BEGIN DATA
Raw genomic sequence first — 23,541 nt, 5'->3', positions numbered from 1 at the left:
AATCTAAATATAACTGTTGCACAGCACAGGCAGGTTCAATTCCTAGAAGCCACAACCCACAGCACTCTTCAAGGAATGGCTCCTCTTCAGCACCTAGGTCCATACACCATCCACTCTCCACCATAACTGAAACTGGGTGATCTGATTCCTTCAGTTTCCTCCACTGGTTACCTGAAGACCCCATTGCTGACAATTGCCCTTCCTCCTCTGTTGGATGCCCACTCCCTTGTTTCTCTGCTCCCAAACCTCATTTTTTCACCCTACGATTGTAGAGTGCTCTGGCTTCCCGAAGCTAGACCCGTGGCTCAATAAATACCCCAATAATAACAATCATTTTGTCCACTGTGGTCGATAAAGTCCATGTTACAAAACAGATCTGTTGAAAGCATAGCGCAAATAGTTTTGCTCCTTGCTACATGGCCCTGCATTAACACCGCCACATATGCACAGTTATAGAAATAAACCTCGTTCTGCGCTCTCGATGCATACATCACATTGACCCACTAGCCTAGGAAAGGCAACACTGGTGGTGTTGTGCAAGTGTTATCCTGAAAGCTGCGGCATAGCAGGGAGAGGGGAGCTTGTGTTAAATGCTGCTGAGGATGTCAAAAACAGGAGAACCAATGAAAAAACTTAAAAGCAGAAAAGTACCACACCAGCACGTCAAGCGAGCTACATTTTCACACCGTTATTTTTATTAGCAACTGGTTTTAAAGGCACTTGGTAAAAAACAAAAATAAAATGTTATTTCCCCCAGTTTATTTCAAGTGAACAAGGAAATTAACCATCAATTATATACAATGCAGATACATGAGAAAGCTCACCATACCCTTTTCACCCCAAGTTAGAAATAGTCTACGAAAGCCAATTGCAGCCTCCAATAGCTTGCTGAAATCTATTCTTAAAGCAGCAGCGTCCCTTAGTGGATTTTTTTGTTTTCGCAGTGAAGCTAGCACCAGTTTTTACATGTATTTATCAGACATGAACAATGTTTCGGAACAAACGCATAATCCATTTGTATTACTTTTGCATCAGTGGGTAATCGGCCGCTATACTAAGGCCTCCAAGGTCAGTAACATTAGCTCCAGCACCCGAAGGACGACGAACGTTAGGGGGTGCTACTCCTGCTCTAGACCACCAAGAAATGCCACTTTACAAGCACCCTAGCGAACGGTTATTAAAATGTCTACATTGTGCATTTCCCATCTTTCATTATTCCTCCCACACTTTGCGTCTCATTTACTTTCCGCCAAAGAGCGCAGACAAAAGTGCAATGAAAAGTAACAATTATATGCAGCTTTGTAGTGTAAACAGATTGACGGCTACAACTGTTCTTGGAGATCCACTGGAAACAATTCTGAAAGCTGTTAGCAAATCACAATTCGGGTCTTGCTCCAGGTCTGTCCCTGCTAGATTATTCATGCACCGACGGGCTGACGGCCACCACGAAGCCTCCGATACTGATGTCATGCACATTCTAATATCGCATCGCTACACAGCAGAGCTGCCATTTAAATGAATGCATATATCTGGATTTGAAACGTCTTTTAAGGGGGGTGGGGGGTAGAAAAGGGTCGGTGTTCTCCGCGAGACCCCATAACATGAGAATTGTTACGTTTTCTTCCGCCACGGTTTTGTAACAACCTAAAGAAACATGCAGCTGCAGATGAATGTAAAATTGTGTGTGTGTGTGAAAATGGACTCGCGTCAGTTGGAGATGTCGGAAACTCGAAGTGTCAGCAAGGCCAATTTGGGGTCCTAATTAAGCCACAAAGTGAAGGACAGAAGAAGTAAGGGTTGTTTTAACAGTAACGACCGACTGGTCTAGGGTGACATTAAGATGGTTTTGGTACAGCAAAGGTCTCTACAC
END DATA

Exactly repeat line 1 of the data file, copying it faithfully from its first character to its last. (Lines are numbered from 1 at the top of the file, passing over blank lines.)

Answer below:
Raw genomic sequence first — 23,541 nt, 5'->3', positions numbered from 1 at the left: